When viscoelastic bulk phases are sheared, the deformation of the sample induces not only shear stresses, but also normal stresses. This is a well known and well understood effect, that leads to phenomena such as rod climbing, when such phases are stirred with an overhead stirrer, or to die swell in extrusion. Viscoelastic interfaces share many commonalities with viscoelastic bulk phases, with respect to their response to deformations. There is however little experimental evidence that shear deformations of interfaces can induce in-plane normal stresses (not to be confused with stresses normal to the interface). Theoretical models for the stress-deformation behavior of complex fluid-fluid interfaces subjected to shear, predict the existence of in-plane normal stresses. In this paper we suggest methods to confirm the existence of such stresses experimentally.
Editorial: Dynamics of complex fluid-fluid interfaces
Sagis, L.M.C. ; Fischer, P. ; Anderson, P.D. - \ 2013
The European Physical Journal. Special Topics 222 (2013)1. - ISSN 1951-6355 - p. 1 - 5.
in-water emulsions - liquid interfaces - bending rigidity - rheology - fibrils - viscoelasticity - permeability - particles - mixtures - behavior
Bacterial cell surface deformation under external loading
Chen, Y. ; Norde, W. ; Mei, H.C. van der; Busscher, H.J. - \ 2012
mBio 3 (2012)6. - ISSN 2150-7511 - 8 p.
atomic-force microscopy - staphylococcus-aureus - mechanical-properties - adhesion - biofilms - model - viscoelasticity - peptidoglycan - contact - removal
Viscoelastic deformation of the contact volume between adhering bacteria and substratum surfaces plays a role in their adhesion and detachment. Currently, there are no deformation models that account for the heterogeneous structure and composition of bacteria, consisting of a relatively soft outer layer and a more rigid, hard core enveloped by a cross-linked peptidoglycan layer. The aim of this paper is to present a new, simple model to derive the reduced Young’s modulus of the contact volume between adhering bacteria and substratum surfaces based on the relationship between deformation and applied external loading force, measured using atomic force microscopy. The model assumes that contact is established through a cylinder with constant volume and does not require assumptions on the properties and dimensions of the contact cylinder. The reduced Young’s moduli obtained (8 to 47 kPa) and dimensions of the contact cylinders could be interpreted on the basis of the cell surface features and cell wall characteristics, i.e., surfaces that are more rigid (because of either less fibrillation, less extracellular polymeric substance production, or a higher degree of cross-linking of the peptidoglycan layer) had shorter contact cylinders and higher reduced Young’s moduli. Application of an existing Hertz model to our experimental data yielded reduced Young’s moduli that were up to 100 times higher for all strains investigated, likely because the Hertz model pertains to a major extent to the more rigid peptidoglycan layer and not only to the soft outer bacterial cell surface, involved in the bond between a bacterium and a substratum surface.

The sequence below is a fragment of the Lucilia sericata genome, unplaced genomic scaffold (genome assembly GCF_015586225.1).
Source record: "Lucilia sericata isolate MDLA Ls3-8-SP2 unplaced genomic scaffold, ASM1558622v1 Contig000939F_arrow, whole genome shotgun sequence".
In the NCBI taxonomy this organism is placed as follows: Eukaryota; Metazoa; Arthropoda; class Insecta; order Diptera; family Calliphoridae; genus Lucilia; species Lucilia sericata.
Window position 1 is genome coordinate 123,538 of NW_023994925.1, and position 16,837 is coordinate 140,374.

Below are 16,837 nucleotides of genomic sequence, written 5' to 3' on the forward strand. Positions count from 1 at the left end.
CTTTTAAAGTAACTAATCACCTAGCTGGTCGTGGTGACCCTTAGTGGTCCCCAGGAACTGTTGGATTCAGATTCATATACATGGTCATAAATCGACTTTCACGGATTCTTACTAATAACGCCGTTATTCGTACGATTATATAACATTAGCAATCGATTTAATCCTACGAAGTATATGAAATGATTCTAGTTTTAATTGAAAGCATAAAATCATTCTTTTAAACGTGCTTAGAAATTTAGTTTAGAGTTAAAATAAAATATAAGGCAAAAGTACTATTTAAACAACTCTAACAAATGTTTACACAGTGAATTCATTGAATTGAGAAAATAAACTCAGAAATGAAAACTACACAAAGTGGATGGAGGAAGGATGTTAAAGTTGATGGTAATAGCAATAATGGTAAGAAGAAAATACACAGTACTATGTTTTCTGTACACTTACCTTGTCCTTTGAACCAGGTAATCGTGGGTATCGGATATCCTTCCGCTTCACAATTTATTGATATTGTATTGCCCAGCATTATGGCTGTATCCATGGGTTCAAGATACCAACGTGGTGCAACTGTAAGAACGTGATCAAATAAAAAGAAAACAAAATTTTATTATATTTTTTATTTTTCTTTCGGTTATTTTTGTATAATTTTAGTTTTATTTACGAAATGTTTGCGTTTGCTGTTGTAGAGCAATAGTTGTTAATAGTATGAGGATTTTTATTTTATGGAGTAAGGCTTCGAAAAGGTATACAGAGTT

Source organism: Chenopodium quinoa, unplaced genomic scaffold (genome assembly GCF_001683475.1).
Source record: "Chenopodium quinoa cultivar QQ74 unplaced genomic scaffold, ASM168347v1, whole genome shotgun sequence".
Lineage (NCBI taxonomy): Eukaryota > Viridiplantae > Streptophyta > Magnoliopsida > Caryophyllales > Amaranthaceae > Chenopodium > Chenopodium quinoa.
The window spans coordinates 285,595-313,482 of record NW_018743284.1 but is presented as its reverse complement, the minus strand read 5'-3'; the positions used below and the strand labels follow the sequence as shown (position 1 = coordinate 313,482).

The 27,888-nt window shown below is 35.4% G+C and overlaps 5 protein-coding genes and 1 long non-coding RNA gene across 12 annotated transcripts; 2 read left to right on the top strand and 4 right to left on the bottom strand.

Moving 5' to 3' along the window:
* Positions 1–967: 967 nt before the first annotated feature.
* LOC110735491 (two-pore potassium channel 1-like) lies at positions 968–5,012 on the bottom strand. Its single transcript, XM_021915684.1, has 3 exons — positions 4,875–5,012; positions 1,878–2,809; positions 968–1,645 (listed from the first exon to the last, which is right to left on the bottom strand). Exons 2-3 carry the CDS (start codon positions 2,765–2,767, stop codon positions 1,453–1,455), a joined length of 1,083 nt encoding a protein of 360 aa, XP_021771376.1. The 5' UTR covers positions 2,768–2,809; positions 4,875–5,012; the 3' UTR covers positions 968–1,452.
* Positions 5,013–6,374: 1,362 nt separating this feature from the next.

Does size matter? Elasticity of compressed suspensions of colloidal- and granular-scale
Menut, P. ; Seiffert, S. ; Sprakel, J.H.B. ; Weitz, D.A. - \ 2012
Soft Matter 8 (2012)1. - ISSN 1744-683X - p. 156 - 164.
complex fluids - rheology - emulsions - pastes - viscoelasticity - particles - glasses - slip
We investigate the mechanics of dense packing of very small, colloidal-scale, and larger, granular-scale microgel particles. At low particle concentration, thermally induced Brownian motion of the particles is important for the colloidal-scale systems; in contrast, such Brownian motion is irrelevant at particle packing fractions beyond jamming. As a consequence, colloidal and granular systems behave very similarly under these conditions. At sufficiently high compression of the microgel particles, their polymeric nature sets the scale of the osmotic pressure and shear modulus of the whole packing, in direct analogy with macroscopic, continuous polymer gels. This observation suggests that the particulate nature of microgels is inconsequential for their linear elasticity in a highly packed state. In contrast, the particulate nature of the microgels does become essential when the packed suspensions are forced to yield and flow; here, the differences between colloidal- and granular-scale particles are marked.